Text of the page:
It didn’t take long for homes in Manteca to sell at the dawn of 2005.
A prime example was a three bedroom, one bathroom home with 850 square feet with no garage on narrow Goodale Lane. It is located barely a stone’s throw west of the railroad tracks between Yosemite Avenue and Center Street.
The home ended up selling for $310,000 in March of 2005.
The Goodale Lane home built in the 1940s was the poster house for the Manteca market four year ago and it still is today.
Less than three years after it sold for $310,000 the home was in foreclosure and back on the market for $189,000 in February of this year. It was sold but not for $189,000. It closed escrow for under $150,000 sliding in value downward under the weight of more than 1,000 foreclosures.
History won’t treat 2008 too kindly when it comes to the housing market and the nearly 1,200 existing homes that are projected to have closed escrow this year when 5 p.m. rolls around on Wednesday. Just over 1,000 of them came back on the market as the result of foreclosures or short sales.
That, however, is only half the story. This year marks the first time in at least 30 years — if not longer — that buyers of existing homes in Manteca were almost all exclusively local or valley residents with the bulk being first-time buyers and investors.
Sales were at a dismal five a week until mid-February when sales started taking off. That’s when the median prices were at just above 5.3 times the median household income. Mortgage packages with 3 percent down using FHA loans meant it cost almost the same to buy as it did to rent in Manteca.
Economists consider home prices at 2.5 times the median income of an area as being affordable. In individual cases, if a household had $62,000 in income the affordable level with minimum impact on other living expenses for a house purchase would be $155,000. If the household income was $100,000, then the 2.5 factor would make a $250,000 or less home affordable for that buyer. Anything above that starts to put a strain on the ability to juggle the mortgage and other living expenses.
When home prices peaked at $429,000 in 2005 when the Goodale Lane home was sold for $310,000, the median price was almost 7 times Manteca’s median household income of $62,000.
Median prices are expected to end up at under $229,000 for 2008 when the year draws to a close. That reflects median home values at 3.7 times the median household income. The median price at the end of 2007 was $345,000
Prices will have ended up dropping $116,000 from Jan. 1, 2008 to Dec. 31, 2008. Compare that to 1995 when the median resale price of a home in Manteca was $125,900.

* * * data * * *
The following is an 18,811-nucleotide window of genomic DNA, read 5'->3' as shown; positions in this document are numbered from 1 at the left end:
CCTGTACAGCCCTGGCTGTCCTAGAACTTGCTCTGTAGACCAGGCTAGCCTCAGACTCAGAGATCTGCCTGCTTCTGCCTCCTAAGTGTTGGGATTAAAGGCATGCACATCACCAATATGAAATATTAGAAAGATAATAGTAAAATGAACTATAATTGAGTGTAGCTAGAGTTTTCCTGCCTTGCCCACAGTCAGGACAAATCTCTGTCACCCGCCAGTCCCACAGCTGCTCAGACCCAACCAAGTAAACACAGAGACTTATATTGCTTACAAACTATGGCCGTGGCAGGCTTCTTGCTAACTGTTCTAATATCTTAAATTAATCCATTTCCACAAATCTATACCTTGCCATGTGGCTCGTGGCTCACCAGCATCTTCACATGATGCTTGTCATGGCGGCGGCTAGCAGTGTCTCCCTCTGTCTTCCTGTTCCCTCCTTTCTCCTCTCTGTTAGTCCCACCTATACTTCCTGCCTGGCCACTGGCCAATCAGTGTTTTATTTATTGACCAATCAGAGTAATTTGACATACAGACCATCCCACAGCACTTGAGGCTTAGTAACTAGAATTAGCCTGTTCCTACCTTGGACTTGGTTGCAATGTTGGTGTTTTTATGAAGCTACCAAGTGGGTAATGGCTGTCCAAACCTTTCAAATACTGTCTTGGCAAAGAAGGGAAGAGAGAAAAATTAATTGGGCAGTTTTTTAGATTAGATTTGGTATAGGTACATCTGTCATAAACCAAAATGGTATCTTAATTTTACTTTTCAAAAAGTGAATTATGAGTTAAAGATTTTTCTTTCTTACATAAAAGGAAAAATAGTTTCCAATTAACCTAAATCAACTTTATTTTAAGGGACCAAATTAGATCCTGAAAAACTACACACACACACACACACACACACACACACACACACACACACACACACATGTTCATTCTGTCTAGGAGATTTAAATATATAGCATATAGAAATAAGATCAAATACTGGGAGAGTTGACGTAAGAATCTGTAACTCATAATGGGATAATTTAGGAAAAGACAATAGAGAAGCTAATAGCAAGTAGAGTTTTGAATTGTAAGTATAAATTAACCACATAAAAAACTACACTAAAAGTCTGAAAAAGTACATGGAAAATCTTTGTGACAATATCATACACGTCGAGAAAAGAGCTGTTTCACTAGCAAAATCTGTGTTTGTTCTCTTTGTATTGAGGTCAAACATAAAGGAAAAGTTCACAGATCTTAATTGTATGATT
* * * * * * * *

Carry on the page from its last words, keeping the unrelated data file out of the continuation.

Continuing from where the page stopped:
As far as new homes go, Manteca is expected to end the year with less than 240 new single-family housing starts.
Most Realtors are convinced that the market has pretty much bottomed out. However, that doesn’t mean all segments of the market have stopped falling. Prices on the bottom end are so low that homes under $120,000 in reasonable condition rarely last more than several days on the market. Larger homes — such as the so-called McMansions – are expected to continue to drop although not necessarily significantly
As real estate agents such as Tom Wilson have noted, you won’t be able to identify the bottom of the market until three months or so after it has passed.
They also believe prices will start stabilizing sometime between mid-year and late 2009. But before that can happen, the backlog of foreclosures has to be cleared up.
There are 412 homes on the Multiple Listing Service in Manteca as of Friday. Low interest rates may help keep some homes off foreclosure watch as adjustable loans won’t trigger a bump in the rates on mortgages.
Inventory hit a record high 651 homes in September 2007 reflecting a supply of 21.7 months based on the market’s absorption rate at the time.
The 412 homes now available represent a 3.3-month supply based on the current monthly sales pace.
New home builders are playing a wait and see game. The 2008 new home sales was at about a third of the volume that was considered healthy. Developers who had originally planned to break ground on infrastructure for new subdivisions in mid-2008 are waiting for the existing home market to tighten up which in turn would allow them to get more for their homes.
Currently, they can’t compete with the foreclosure pricing that is making 2008 a record year for existing home sales.